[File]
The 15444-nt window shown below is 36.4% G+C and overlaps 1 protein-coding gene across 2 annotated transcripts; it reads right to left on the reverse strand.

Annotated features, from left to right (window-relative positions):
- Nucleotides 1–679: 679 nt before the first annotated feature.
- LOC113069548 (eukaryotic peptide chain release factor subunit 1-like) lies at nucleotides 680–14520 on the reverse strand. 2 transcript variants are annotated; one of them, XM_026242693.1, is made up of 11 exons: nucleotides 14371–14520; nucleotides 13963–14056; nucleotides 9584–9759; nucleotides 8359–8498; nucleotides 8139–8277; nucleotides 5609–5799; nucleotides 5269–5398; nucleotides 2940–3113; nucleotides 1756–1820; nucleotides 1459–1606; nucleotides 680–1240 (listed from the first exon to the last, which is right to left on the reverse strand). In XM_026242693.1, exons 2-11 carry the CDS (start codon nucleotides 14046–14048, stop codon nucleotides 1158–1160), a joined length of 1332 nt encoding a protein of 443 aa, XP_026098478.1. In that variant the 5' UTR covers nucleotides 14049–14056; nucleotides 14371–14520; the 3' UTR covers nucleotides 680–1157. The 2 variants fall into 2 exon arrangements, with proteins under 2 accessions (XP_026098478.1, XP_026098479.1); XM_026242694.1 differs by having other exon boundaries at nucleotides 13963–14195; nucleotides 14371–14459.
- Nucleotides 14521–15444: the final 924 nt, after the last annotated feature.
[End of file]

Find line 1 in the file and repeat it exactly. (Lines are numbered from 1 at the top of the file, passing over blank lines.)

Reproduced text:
The 15444-nt window shown below is 36.4% G+C and overlaps 1 protein-coding gene across 2 annotated transcripts; it reads right to left on the reverse strand.